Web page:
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How is Precious Metal Used in Smart Devices?

Date Published:  April 25th, 2022Date Updated:  October 11, 2022

Summary: We’re all trying to be more eco-friendly, whether that’s using energy-efficient smart homes or traveling with a reusable coffee mug. But you might not realize that your smartphone (and most other tech, too) requires precious metals to work. Or that the United States throws away more than $7 million in raw materials every single year. So let’s find out why precious metals are so important, and how we can make them last longer.

You might consider your cell phone (especially a new cell phone) precious. It’s why you keep a case on it, hold your breath when you drop it, and throw it in a bag of rice when it gets wet.

But did you know that your smartphone also requires precious metals from the Earth? That’s why cell phones can have a significant impact on the environment — that’s why tech recycling is more important now than ever before.

What is a Precious Metal?

First things first. What is considered a precious metal? Any rare, naturally-occurring metal that has a high economic value. Think: gold, silver, platinum, or palladium. They’re commonly used in jewelry, industrial processes, and technology.

Graphic of the periodic table for precious metals, with a person taking a selfie next to it

But since they all start out in the ground, that means they need to be extracted.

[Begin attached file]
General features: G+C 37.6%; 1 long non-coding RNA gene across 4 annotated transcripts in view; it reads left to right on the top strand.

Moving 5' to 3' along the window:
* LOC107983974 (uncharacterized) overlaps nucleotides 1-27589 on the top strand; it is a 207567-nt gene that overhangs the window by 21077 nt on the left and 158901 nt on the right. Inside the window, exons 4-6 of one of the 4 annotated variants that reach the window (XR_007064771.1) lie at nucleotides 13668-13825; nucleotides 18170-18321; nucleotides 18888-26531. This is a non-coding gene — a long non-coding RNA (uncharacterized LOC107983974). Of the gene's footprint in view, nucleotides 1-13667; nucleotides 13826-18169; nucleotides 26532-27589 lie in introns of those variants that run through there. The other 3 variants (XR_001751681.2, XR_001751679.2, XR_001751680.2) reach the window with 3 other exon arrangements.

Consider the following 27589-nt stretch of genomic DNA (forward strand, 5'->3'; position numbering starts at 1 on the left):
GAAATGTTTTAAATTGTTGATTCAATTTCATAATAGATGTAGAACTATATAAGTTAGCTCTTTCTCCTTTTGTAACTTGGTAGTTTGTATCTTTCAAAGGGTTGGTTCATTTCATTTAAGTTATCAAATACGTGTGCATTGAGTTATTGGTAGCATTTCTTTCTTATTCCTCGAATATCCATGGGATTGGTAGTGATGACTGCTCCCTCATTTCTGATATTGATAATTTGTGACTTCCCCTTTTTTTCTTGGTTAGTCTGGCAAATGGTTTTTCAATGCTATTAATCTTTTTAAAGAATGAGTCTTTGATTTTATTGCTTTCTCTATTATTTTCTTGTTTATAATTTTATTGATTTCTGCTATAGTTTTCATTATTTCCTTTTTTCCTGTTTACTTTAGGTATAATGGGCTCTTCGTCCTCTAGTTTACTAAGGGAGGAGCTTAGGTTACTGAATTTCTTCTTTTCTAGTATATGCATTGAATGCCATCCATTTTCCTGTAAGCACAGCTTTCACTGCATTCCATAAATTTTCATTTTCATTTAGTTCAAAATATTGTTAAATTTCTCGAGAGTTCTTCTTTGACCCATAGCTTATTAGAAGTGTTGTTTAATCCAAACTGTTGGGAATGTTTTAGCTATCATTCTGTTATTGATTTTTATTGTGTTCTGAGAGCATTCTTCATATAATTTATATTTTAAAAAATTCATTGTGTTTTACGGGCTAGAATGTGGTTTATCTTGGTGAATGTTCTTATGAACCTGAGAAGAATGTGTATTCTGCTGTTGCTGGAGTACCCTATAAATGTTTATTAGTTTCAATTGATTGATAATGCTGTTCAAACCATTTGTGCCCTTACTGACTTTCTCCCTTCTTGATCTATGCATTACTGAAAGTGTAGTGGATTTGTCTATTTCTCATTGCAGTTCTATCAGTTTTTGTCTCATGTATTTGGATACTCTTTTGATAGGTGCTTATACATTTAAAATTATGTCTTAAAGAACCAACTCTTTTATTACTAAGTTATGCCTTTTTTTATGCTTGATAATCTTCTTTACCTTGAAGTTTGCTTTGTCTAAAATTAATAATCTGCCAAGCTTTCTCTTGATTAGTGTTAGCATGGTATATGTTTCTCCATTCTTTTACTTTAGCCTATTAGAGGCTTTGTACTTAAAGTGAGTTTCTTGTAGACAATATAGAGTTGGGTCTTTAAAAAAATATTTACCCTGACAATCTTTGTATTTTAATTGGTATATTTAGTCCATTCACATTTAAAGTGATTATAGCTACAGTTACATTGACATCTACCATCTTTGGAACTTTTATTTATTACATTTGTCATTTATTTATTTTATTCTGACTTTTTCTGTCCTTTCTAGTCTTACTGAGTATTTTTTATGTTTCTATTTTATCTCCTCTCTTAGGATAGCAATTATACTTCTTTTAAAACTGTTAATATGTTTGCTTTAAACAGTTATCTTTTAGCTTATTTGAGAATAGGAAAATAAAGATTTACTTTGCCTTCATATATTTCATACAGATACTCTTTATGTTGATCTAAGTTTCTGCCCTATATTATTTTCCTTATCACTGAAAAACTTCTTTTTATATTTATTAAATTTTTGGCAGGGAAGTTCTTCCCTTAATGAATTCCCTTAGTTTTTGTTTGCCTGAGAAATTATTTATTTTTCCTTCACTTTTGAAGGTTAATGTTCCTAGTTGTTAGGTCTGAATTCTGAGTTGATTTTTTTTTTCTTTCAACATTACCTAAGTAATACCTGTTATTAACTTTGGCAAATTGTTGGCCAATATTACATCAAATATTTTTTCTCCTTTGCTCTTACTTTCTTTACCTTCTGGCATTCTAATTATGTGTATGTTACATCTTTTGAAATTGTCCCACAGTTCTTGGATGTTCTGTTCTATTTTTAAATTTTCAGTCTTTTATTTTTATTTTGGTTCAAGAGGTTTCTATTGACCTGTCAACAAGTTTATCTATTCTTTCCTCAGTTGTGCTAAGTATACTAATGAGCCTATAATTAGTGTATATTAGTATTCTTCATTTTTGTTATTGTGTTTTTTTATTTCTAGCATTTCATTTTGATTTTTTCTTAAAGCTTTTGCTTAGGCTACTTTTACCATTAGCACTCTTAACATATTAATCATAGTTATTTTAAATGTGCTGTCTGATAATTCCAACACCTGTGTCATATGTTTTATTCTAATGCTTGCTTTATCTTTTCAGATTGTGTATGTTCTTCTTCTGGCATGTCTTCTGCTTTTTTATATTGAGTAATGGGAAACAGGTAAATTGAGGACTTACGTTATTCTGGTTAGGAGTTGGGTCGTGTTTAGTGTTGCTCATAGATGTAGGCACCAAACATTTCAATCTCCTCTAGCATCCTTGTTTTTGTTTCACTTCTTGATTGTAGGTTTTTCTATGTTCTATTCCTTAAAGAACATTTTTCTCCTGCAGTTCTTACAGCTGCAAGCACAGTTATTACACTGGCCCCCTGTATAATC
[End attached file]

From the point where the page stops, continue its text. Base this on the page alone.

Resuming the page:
How Are Precious Metals Extracted?

There are three main ways to extract precious metals from the ground, according to the United States Geological Survey:

  • Underground mining: the rock is drilled and blasted, then moved to the surface where it’s sent to be separated
  • Surface (open pit) mining: cheaper than underground mining, but still requires the rock to be drilled
  • Placer mining: used to recover minerals from sediments in rivers, beaches, or streams, where the mined material is washed to concentrate the heavier materials

If the precious metals are already being used in equipment, like a phone, the process is a bit different. The three main ways to reclaim precious metals from electronic waste are:

  • Chemical leaching: uses chemicals to break down the scrap and separate the valuable metals
  • Grinding, pulverizing, and leaching: the materials are ground down to finer components, then go through the chemical leaching process
  • Incineration and smelting: materials are burned at extremely high temperatures (up to roughly 2192 degrees Fahrenheit) to separate and recover the precious metals

So no matter where the precious metals are coming from, it’s a lot of work to be able to use them. But they play an important role in how we use devices today.

What are Precious Metals Used for in Tech?

Smart devices — or tech of just about any kind — use precious metals to function.

Copper is used for wiring since it is an excellent conductor of heat and electricity. Lithium is used in (you guessed it) lithium-ion batteries, which are used in most modern phones. Cobalt can be used to coat copper wires in order to make microchips more reliable. Gold and silver are used in circuit boards, along with other materials like copper and palladium.